In the 1991 James Cameron science fiction film Terminator 2: Judgement Day, the villain was a shape-shifting android called T-1000. Now engineers have designed something similar – a robot that can shift between solid and liquid states, and back again.
The magnetic and electrically conductive robots were put through the ringer by the researchers, who made it manoeuvre through an obstacle course, climb walls, and even escape through the bars of a tiny jail cell – uncannily similar to the Terminator 2 scene where the T-1000 oozes its liquid metal form right through a prison bar door.
But, instead of using this phase-changing ability to try to assassinate the fictional leader of the human rebellion, John Connor, the technology could one day be used for good — improving health care by delivering drugs or removing foreign objects.
The researchers’ design was actually inspired by sea cucumbers, which can reversibly alter the stiffness of their tissues – increasing the amount of force that can be applied to it and preventing physical damage from the environment.
“Giving robots the ability to switch between liquid and solid states endows them with more functionality,” says Dr Chengfeng Pan, an engineer at the Chinese University of Hong Kong who led the study, which has been published in the journal Matter.
Because traditional robots are hard-bodied but stiff, whereas soft robots are flexible but weak and their movements are difficult to control, the team created a new material called “magnetoactive solid-liquid phase transitional machine” or MPTM.
MPTM is made of a rare-earth neodymium (NdFeB) magnetic particles embedded in gallium (Ga) – a metal with a very low melting point of only 29.8°C.
“The magnetic particles here have two roles,” says senior author Carmel Majidi, a Professor in Mechanical Engineering at Carnegie Mellon University in the US.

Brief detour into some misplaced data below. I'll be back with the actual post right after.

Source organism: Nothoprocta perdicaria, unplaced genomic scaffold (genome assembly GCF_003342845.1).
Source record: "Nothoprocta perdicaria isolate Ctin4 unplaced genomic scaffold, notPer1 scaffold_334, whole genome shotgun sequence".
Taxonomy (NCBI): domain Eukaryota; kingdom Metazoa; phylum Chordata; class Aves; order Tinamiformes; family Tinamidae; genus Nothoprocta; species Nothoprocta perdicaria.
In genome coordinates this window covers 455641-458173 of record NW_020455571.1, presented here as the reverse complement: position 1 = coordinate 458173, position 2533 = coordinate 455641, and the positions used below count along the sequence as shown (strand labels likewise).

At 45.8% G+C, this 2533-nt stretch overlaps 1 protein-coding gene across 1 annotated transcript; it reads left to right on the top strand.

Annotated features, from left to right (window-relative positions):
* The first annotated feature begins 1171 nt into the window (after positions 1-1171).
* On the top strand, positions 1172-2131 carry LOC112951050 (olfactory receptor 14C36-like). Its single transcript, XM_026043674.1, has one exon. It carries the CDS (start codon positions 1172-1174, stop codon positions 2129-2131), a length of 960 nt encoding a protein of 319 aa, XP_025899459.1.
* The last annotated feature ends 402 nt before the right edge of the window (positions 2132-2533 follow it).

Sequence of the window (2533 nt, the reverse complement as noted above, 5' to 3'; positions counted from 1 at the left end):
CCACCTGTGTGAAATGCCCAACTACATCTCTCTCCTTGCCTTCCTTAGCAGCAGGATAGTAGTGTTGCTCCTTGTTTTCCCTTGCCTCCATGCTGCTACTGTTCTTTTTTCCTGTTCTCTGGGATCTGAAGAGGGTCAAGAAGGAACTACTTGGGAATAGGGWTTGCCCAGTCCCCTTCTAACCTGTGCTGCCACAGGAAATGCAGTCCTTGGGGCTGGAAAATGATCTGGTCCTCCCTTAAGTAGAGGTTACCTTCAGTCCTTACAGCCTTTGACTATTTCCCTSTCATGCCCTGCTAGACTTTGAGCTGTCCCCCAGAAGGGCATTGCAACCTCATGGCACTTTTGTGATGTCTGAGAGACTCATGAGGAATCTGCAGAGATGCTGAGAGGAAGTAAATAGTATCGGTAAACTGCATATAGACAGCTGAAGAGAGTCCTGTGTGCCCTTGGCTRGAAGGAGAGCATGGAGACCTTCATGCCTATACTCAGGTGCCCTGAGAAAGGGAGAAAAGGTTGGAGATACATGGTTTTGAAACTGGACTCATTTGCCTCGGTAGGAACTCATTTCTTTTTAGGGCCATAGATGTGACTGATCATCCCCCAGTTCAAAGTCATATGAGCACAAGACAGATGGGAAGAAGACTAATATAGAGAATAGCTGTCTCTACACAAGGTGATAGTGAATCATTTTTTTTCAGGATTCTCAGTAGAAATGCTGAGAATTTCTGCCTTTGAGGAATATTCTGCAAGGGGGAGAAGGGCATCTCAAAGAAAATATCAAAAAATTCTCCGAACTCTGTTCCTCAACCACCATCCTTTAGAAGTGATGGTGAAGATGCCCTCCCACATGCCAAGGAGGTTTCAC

“One is that they make the material responsive to an alternating magnetic field, so you can, through induction, heat up the material and cause the phase change.
“But the magnetic particles also give the robots mobility and the ability to move in response to the magnetic field.”
Existing phase-shifting materials rely on heat guns, electrical currents, or other external heat sources to induce a transformation from a solid to liquid state. Then, when they are liquid, are much more viscous than the extremely fluid liquid phase of MPTM.
These unique properties result in a robot that split in half to cooperatively move other objects around before coalescing – all with just the aid of a magnetic field.
“Now, we’re pushing this material system in more practical ways to solve some very specific medical and engineering problems,” says Pan.
The team showed that MPTM could be used as soldering robots for assembling and repairing wireless circuits, demonstrating it could ooze into hard-to-reach circuits and act as both solder and conductor.
It could also be a universal mechanical “screw” for assembling parts in hard-to-reach spaces because MPTM can also melt into a threaded screw socket and then solidify – no actual screwing required.
They were even able to use the material to remove a foreign object from a model stomach and to deliver drugs on-demand into the same stomach.
“Future work should further explore how these robots could be used within a biomedical context,” concludes Majidi.
“What we’re showing are just one-off demonstrations, proofs of concept, but much more study will be required to delve into how this could actually be used for drug delivery or for removing foreign objects.”